The degree of income inequality in each country is assigned a “Gini coefficient” — a number that ranges from zero (if everyone in the country has the same income) to 1 (if one person in the country has all the income). According to data gathered by the Central Intelligence Agency for 2010, the United States has a Gini coefficient of 0.45, on par with such countries as Iran (0.44) and Mexico (0.48); this is higher than the Gini coefficients of 94 of the 134 countries that have been studied, including China (0.42) and India (0.37), and much higher than Canada, Australia and all of Europe. Sweden has the lowest Gini coefficient at 0.23.  

The United States’ Gini coefficient has been rising for decades; it was just 0.35 in the 1960s. 

FACT #3: Among the 299 companies listed in the S&P 500 Index, the average CEO’s compensation was $11.4 million in 2010, or 343 times more than the median pay ($33,190) of American workers. The ratio of CEO pay to median worker pay was just 42:1 in 1980, and is currently 25:1 in Europe. 

Bill Domhoff, a sociologist at UC Santa Cruz, claims the ballooning of chief executives’ salaries in recent years has resulted from the fact that, for the most part, they set their own wages. “If you wonder how such a large gap could develop, the proximate, or most immediate, factor involves the way in which CEOs now are able to rig things so that the board of directors, which they help select — and which includes some fellow CEOs on whose boards they sit — gives them the pay they want,” Domhoff wrote in a 2011 articleon his website. 

FACT #4: Between 1979 and 2005, the average after-tax income for the top 1 percent increased by 176 percent, compared with an increase of only 6 percent for the bottom 20 percent. Between 1990 and 2005, the purchasing power of the federal minimum wage actually declined by 9.3 percent when adjusted for inflation. 

This rapid widening in the income gap between the rich and poor was identified in a 2007 report by the Center on Budget and Policy Priorities. The report attributed the trend to tax policies that favor the wealthy. According to Domhoff, other contributing factors include the diminishing political clout of labor unions and decreased expenditure on social services. 

FACT #5: Most Americans have no idea that the wealth distribution is as concentrated as it is, but regardless of their gender, age, income level or party affiliation, they believe wealth should be much more evenly distributed than they think it is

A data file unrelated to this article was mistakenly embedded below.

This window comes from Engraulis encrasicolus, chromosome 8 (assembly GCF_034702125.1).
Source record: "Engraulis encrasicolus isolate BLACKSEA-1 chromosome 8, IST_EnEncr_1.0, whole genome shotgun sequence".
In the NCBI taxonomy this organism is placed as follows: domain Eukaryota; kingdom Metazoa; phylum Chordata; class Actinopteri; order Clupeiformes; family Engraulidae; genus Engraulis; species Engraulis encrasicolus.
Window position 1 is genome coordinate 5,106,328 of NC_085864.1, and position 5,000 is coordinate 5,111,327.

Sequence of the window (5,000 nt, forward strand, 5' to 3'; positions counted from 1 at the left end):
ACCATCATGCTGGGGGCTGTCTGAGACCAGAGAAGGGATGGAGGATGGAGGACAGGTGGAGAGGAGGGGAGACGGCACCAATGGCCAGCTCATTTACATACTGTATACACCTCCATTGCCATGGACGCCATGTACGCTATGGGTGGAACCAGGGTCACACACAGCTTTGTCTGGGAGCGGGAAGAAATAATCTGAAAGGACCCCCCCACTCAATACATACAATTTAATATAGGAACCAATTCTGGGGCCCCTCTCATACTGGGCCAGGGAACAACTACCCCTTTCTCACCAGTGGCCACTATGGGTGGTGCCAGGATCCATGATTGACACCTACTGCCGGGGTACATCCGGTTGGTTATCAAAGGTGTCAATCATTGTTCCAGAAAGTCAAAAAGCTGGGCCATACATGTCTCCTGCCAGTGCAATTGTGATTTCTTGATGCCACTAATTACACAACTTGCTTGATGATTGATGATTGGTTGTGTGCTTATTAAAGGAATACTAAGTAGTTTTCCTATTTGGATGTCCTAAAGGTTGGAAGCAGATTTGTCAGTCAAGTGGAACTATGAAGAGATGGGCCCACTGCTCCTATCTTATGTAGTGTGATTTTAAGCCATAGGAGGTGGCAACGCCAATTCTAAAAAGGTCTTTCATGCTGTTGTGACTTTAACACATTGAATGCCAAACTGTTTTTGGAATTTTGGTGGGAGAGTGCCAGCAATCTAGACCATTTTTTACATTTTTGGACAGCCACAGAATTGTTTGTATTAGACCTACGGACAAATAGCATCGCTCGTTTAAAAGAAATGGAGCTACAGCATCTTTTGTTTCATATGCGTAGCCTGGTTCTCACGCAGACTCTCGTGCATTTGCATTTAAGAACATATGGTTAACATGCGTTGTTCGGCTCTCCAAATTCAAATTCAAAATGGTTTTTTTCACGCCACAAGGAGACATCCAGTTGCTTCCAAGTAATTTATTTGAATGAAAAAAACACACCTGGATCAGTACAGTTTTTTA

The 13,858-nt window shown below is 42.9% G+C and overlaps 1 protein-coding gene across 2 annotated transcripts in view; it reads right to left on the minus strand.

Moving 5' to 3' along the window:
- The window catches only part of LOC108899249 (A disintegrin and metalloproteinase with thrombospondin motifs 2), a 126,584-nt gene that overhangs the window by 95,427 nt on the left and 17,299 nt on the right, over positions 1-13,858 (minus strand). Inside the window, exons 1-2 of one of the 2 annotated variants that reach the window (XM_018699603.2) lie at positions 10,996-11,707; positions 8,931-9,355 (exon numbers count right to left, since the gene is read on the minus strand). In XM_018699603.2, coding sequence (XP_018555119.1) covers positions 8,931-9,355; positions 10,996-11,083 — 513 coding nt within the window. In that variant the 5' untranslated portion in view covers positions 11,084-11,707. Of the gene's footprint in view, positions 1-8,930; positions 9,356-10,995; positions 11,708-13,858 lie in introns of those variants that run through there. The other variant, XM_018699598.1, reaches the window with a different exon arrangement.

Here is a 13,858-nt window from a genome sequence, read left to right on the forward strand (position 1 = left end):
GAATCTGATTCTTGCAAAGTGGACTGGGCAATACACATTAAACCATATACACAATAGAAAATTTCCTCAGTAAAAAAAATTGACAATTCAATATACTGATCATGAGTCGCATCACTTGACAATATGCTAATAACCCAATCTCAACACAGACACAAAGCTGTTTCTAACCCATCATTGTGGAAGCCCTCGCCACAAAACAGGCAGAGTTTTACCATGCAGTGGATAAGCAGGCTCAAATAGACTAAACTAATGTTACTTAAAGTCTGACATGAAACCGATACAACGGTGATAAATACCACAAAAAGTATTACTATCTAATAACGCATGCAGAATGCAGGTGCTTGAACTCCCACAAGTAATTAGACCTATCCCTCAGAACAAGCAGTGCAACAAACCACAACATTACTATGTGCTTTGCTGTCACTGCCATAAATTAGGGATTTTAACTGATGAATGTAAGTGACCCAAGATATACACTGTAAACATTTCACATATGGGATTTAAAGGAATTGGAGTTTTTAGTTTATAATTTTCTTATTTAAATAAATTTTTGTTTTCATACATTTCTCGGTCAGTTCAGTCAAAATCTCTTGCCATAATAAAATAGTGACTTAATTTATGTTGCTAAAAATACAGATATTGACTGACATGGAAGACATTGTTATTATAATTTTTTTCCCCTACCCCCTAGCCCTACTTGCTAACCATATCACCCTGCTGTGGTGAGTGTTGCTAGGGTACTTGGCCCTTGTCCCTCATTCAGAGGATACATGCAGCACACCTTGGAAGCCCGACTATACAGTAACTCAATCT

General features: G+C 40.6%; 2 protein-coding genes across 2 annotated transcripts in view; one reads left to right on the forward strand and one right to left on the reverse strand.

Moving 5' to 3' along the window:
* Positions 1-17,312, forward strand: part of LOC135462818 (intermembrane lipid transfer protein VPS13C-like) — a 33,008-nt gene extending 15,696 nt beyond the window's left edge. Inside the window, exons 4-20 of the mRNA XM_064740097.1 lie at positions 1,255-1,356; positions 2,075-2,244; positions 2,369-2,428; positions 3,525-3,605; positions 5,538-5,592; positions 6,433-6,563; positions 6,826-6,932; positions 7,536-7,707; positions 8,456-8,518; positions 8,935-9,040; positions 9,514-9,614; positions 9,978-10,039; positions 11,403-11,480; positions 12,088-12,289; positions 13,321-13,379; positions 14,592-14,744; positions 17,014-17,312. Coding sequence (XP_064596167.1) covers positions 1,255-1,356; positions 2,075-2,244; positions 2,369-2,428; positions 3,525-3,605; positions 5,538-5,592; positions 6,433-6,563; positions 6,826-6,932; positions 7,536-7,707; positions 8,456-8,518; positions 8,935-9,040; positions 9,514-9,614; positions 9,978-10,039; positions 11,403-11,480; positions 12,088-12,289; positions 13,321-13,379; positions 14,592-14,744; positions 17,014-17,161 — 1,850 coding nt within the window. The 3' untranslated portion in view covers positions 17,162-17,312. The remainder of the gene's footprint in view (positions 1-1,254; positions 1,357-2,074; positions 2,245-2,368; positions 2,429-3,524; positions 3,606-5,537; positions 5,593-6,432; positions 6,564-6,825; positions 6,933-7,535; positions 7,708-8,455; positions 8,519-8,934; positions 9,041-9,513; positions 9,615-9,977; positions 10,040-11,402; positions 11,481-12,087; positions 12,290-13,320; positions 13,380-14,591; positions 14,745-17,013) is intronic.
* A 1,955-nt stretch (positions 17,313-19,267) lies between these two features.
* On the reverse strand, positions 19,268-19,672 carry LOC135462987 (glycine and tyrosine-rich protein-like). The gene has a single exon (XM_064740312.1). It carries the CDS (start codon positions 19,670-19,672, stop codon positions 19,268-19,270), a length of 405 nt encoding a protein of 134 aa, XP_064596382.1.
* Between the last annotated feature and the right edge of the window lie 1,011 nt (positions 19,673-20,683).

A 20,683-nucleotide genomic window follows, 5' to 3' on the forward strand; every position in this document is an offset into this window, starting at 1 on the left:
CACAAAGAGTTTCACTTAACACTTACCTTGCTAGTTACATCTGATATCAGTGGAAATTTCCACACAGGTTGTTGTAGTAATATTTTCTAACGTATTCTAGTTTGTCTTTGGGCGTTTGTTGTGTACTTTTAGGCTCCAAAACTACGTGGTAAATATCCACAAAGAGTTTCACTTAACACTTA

In 2010, Michael Norton of Harvard Business School and behavioral economist Dan Ariely of Duke University surveyed 5,522 Americans about their views on the country’s wealth distribution. They found that most respondents (regardless of their genders, ages, income levels and party affiliations) guessed that the top 20 percent of Americans hold about 60 percent of the wealth (rather than the 85 percent that they actually hold). Survey respondents also guessed that the bottom 40 percent hold between 8 and 10 percent of the wealth in the U.S. (rather than the 0.3 percent that they actually hold).

BofA Says Not to Think of Your Home as an Asset

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Bank of America CEO, Brian Moynihan , said on Tuesday at the 2011 National Association of Attorneys General conference that homeowners need to look elsewhere for long-term investments rather than their home due to slow growth in population in certain areas.

“It’s sobering to think, but some people shouldn’t be thinking of (their home) as an asset. They should be thinking of it as a great place to live.”

Mr. Moynihan cited the situation of an Ohio customer who complained that his 100-year-old home was valued at $50,000. Mr. Moynihan said it would be valued as “some multiples of that figure” if located elsewhere, but due to population levels that have remained unchanged, the demand for homes in that state are low, which in turn drives down home prices.

Joe Rauch reported many attorneys general attended and are in the process of negotiating with BofA and other lenders about a settlement to allegations that the industry cut corners on foreclosures.